The Autumn Statement: top implications for individuals
The Autumn Statement looked to protect the most vulnerable in society from the impact of rising inflation and the resulting cost-of-living crisis, passing on that burden to middle and high earners.
Although the Chancellor has not directly raised personal taxes, the impact of freezing or lowering tax bandings and allowances will have a huge impact on the taxpaying public, particularly at a time when household costs are rising across the board, along with inflation.
Daniel Grainge, Partner and Head of Tax at Kreston Reeves said: “Whilst in his Autumn Statement the Chancellor went to great pains to avoid mentioning tax increases, the freezing of income tax thresholds, the lowering of the higher rate of income tax, taxing electric vehicles will to many feel like a tax increase.”
Here are our top implications for middle and high-earning individuals.
Additional rate tax threshold
Those who earn between £100,000 and £125,140 will continue to pay an effective tax rate of 60% as their personal allowance is eroded, but from 6 April 2023, any earnings above £125,140 will be taxed at the additional rate of 45%. This is down from the current £150,000 starting point and will mean an increase of £1,243 in tax burden for those with income over £150,000. If your income is in the form of dividends, the increase will be even greater at £1,392. The accelerated payment of bonuses and or dividends could help save some tax for higher earners, ahead of 6 April 2023.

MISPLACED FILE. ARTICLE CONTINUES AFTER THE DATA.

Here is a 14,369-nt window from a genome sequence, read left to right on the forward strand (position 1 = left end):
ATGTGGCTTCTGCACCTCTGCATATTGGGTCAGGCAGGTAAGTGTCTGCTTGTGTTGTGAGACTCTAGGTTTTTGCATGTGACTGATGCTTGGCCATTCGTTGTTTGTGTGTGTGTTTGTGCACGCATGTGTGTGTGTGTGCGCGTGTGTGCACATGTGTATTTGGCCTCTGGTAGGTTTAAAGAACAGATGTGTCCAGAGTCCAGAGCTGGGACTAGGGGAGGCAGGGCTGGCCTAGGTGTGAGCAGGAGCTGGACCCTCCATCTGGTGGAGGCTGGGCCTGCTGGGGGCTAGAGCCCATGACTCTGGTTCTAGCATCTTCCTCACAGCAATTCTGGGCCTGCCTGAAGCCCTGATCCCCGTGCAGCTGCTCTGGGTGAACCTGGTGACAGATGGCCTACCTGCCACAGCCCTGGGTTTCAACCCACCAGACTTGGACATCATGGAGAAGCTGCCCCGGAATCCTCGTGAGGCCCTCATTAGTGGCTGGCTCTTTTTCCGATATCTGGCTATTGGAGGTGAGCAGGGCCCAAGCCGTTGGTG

Those with chargeable assets will face falling into or higher capital gains tax charges, as the annual exempt amount will decrease from the current £12,300 to £6,000 in 2023/24 and then £3,000 in 2024/25. Once again, those individuals with small gains on shares and other investments will feel the pinch. It may, therefore, be worthwhile considering bringing forward disposals to take advantage of the current £12,300 rate where practical to do so.
There were rumours that the dividend allowance, which currently stands at £2,000, would be withdrawn. Although the allowance has been singled out for a reduction, it will not be phased out completely. Instead, from 6 April 2023, it will drop to £1,000 and from 6 April 2024, there will be a further reduction to £500. Any company shareholders should always try and utilise their allowances as part of their overall remuneration strategy.
Freezing of personal allowance and higher rate band
Those on lower earnings will feel a significant squeeze in real terms as the Chancellor confirmed that the personal allowance will remain at £12,570 and the higher rate threshold at £50,270 until 5 April 2028, an extension of two years on the original 5 April 2026. With inflation running at 11.1%, this will undoubtedly drag a significant number of taxpayers into basic, higher and additional rate tax bands over the coming years.
The current National Insurance thresholds will be frozen, although it is worth noting that the threshold for Primary (employee’s) Class 1 National Insurance was raised from £9,880 to £12,570 with effect from 6 July 2022.
The Inheritance Tax threshold will remain at £325,000 until April 2028, meaning that it will have been at the same level for a staggering nineteen years. During that time the average UK house has risen from £162,000 to £292,000, drawing more people into the Inheritance Tax net.
The proposed changes to the rules on divorcing couples are now confirmed. From 6 April 2023, couples will have three years to transfer assets after separating and take advantage of the no gain/no loss tax treatment that married couples are afforded. If the transfer is part of a formal divorce agreement, the couple will have unlimited time. If one of the parties moves out of the former marital home but has retained a financial interest, HMRC will allow an extended claim for main residence relief to be made at the point that the home is eventually sold.
If you would like further information on how the Autumn Statement will affect you, please get in touch with our team.
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